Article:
• So-called infinite loops, which sometimes signal a bug in the source code, are not always a bad thing. Take counting sheep, for example, in which an infinite loop is used to increment a variable indefinitely.

  • Say we want to implement a program in which a cat coughs three times.

    • We could do this as in cough-0 by duplicating statements (you can actually right click to do this), but it’s not the most elegant solution.

    • The obvious way to clean this up is to use a repeat block, as in cough-1. This is better design because if we want to change the number of times the cat coughs, we simply change a variable rather than duplicating an entire statement. If you find yourself copying and pasting code, you should ask yourself if there’s a better way to do it.

    • Our program would be even cleaner if we had our own cough block. We can do this in Scratch by clicking on More Blocks and Make a Block. As soon as we name it "cough," a curved puzzle piece reading "define cough" appears in the scripts window. Now we steal the "say" and "wait" blocks from our loop and link them to this "define cough" piece. In doing so, we’ve defined a function. Under More Blocks, a new purple block called "cough" has appeared. Take a look at the this implementation in cough-2.

  • Now, say we want to implement a program in which a cat coughs and also sneezes.

    • Saying "achoo" is very similar to saying "cough," so we don’t want to copy and paste the definition of the cough function and change the word that’s said. Better would be to implement a higher-level function that takes inputs, also known as arguments. To do this in Scratch, click More Blocks and Make a Block, then expand the More Options menu. Thus, in cough-4, we have a function which takes two arguments called word and n, or what should be said and how many times it should be said, respectively.

    • We’re moving fast, but the take-away is that common functionality can be factored out so that code isn’t repeated unnecessarily.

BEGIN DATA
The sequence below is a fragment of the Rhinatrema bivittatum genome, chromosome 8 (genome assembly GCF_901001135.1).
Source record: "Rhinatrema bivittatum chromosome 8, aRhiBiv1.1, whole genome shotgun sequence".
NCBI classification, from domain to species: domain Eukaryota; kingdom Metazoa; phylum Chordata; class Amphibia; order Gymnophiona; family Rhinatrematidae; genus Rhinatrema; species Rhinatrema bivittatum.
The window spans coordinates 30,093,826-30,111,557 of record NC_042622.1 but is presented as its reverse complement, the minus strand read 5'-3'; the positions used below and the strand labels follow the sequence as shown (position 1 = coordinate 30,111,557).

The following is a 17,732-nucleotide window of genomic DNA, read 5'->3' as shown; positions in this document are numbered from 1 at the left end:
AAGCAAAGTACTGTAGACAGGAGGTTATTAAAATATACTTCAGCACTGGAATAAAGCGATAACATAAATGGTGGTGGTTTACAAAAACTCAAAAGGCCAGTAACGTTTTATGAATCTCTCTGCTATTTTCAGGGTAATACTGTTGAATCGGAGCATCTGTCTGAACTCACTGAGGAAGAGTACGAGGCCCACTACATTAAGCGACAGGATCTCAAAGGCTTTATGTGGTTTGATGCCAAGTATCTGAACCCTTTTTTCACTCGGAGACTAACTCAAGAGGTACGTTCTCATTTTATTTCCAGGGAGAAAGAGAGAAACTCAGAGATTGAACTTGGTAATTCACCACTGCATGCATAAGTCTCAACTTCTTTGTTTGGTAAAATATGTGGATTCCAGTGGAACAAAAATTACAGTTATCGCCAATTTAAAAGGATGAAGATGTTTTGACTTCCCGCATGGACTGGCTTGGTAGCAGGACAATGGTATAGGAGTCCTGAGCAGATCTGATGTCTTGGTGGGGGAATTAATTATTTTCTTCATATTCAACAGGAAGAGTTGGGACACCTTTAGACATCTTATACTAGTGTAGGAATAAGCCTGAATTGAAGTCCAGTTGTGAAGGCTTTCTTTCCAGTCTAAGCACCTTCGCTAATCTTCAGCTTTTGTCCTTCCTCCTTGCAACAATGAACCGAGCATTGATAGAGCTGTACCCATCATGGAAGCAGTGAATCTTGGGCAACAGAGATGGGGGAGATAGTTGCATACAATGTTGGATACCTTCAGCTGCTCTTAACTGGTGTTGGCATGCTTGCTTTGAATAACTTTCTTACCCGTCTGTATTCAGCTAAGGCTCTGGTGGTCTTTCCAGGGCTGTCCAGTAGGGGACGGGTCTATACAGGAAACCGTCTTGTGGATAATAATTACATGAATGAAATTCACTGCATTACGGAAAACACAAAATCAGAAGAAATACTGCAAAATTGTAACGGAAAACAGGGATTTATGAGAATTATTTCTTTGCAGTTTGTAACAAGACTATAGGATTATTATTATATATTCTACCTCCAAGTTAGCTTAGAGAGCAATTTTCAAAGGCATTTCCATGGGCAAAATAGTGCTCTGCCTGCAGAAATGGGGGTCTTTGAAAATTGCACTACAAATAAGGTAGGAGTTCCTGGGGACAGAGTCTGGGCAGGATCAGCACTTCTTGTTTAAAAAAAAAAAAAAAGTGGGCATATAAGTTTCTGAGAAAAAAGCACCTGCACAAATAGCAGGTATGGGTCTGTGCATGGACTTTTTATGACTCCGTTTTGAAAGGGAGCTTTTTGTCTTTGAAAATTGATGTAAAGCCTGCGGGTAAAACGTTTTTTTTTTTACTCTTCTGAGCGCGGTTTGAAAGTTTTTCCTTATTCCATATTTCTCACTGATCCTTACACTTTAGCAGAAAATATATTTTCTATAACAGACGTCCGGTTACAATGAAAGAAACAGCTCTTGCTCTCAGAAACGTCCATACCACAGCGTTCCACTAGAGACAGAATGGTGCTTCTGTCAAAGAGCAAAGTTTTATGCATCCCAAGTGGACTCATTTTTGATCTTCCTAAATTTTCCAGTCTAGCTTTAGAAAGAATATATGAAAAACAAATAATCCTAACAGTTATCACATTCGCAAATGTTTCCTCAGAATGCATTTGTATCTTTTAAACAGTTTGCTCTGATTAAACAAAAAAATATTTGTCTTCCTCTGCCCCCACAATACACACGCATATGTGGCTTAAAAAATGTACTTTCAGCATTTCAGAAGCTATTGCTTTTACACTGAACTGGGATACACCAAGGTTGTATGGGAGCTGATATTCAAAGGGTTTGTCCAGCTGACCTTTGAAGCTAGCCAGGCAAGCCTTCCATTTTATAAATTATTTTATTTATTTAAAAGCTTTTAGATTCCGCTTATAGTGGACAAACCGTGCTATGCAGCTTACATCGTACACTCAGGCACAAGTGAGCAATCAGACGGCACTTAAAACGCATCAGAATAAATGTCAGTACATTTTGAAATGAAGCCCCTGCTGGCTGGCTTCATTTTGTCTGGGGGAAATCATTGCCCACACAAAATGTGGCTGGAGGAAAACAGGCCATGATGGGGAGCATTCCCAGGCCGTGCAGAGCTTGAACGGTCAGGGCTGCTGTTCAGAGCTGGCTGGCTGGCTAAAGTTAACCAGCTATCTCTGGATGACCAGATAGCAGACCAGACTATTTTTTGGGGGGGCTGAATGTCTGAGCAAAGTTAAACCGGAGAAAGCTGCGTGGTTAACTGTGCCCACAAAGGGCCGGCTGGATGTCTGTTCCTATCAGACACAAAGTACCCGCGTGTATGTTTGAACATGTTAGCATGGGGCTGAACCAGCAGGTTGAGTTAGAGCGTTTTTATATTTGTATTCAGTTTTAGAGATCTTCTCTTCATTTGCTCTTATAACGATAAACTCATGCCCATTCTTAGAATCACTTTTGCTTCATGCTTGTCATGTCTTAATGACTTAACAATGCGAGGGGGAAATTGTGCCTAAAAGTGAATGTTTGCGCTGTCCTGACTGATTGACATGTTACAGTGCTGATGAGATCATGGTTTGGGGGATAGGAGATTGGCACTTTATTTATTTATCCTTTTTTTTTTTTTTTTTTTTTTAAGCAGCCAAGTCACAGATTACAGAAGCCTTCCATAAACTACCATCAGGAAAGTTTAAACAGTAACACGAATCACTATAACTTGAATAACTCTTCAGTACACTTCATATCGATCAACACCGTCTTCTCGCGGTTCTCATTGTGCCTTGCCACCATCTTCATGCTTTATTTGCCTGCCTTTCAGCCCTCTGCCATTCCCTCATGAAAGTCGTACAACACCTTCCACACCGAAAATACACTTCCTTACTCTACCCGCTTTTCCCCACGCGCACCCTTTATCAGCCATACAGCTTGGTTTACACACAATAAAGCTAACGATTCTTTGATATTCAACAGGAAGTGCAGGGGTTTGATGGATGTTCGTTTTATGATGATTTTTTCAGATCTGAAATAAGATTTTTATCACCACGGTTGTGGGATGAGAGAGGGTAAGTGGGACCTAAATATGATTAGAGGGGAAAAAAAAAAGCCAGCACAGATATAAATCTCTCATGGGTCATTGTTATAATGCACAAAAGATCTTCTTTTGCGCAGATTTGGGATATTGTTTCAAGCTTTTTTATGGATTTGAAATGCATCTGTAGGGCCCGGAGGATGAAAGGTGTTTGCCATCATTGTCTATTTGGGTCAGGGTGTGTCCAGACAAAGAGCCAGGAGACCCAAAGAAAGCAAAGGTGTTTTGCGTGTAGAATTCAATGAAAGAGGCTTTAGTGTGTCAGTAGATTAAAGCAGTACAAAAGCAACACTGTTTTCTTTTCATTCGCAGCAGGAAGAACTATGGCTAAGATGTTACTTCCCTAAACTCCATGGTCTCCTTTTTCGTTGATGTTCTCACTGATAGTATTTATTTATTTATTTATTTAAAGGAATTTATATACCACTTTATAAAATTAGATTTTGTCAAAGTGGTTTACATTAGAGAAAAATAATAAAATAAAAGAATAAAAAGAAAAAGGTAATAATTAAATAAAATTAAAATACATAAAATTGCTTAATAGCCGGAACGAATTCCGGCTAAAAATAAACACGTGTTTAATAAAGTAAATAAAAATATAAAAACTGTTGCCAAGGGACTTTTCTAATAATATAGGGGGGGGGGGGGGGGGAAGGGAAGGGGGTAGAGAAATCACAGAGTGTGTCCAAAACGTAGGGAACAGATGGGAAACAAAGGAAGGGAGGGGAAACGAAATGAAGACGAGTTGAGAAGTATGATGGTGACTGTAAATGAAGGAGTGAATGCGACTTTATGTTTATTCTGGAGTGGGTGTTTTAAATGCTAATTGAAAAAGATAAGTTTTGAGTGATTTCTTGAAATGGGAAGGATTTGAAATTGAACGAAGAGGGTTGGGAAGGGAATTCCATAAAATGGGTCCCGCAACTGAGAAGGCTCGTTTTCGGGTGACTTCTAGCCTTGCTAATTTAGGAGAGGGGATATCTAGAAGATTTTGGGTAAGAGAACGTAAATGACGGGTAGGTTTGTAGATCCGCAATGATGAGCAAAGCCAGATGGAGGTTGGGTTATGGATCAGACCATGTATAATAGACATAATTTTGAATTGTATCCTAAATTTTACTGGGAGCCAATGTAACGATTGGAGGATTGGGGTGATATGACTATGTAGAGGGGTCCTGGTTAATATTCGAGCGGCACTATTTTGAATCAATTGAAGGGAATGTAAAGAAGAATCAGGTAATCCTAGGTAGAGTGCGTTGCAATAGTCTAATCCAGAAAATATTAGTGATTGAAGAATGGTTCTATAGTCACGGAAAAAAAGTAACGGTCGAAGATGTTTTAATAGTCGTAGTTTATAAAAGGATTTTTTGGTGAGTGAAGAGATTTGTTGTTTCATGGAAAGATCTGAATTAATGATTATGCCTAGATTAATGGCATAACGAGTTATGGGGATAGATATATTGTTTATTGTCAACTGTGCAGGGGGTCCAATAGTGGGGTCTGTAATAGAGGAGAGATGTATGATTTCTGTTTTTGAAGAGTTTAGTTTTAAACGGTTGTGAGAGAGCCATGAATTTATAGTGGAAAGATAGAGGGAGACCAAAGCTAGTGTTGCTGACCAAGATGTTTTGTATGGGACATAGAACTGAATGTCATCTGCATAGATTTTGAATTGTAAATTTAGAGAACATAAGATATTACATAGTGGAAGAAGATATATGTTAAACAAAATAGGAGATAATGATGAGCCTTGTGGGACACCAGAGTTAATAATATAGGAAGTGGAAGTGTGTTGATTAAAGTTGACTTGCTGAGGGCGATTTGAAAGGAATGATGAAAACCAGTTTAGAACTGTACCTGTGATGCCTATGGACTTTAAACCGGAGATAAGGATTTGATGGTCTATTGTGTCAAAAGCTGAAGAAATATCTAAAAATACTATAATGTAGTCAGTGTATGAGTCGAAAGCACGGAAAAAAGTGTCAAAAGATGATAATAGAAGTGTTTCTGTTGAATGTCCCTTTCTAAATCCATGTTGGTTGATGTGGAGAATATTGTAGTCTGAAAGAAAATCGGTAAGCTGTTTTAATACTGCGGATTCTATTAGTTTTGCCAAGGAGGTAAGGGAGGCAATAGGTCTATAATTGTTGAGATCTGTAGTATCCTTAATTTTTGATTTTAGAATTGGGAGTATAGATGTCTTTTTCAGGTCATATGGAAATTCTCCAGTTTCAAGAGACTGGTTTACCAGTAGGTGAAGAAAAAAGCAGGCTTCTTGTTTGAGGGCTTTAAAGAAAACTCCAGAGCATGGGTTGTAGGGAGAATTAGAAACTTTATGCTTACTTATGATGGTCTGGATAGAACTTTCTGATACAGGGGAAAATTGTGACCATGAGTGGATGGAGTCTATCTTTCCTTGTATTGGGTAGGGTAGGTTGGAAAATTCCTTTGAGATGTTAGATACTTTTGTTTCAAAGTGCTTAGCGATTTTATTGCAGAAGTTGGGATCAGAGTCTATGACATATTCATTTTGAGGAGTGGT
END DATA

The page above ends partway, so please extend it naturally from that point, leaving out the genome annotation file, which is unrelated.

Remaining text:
• To revisit the concept of threading, consider the threads program. Here, we have two different scripts associated with two different sprites, a cat and a bird. For the cat, we begin by placing him in a given spot on the stage and orienting him in a random direction. Then we begin a loop whereby if he touches the bird, then the game ends; otherwise, we orient him toward the bird and advance him one step. For the bird, we move him around the stage three steps at a time. Effectively, then, the cat is chasing the bird until he catches him. If we increase the number of steps that the cat takes compared to the bird, the cat will catch the bird all the more quickly.

  • Another programming construct we’ll become familiar with soon is that of arrays. Arrays are collections of related variables.

  • Events are another method of communicating between sprites. The events program leverages events to play the game of Marco Polo. Thus far, our sprites haven’t really been communicating with each other. But in this game of Marco Polo, one sprite is saying "Marco," and the other is listening for him to say it so that she can say "Polo" in response. The second sprite is listening for the event which the first sprite broadcasts.

  • Even complex games like Frogger can be implemented using the concepts we’ve already been exposed to, e.g. events, conditions, statements. You can even use the webcam to trigger actions, as in Move the Butterfly.

  • The objective of Problem Set 0 is for you to have fun playing around with Scratch. Make something interesting, interactive, artistic, fun. Don’t feel like you need to implement Scratch Scratch Revolution, but hopefully you’ll be proud of what you make, enough to show it off to your friends and family once you’ve uploaded it to MIT’s website.

  • We leave you with Raining Men. While you enjoy it, think about how you might implement it!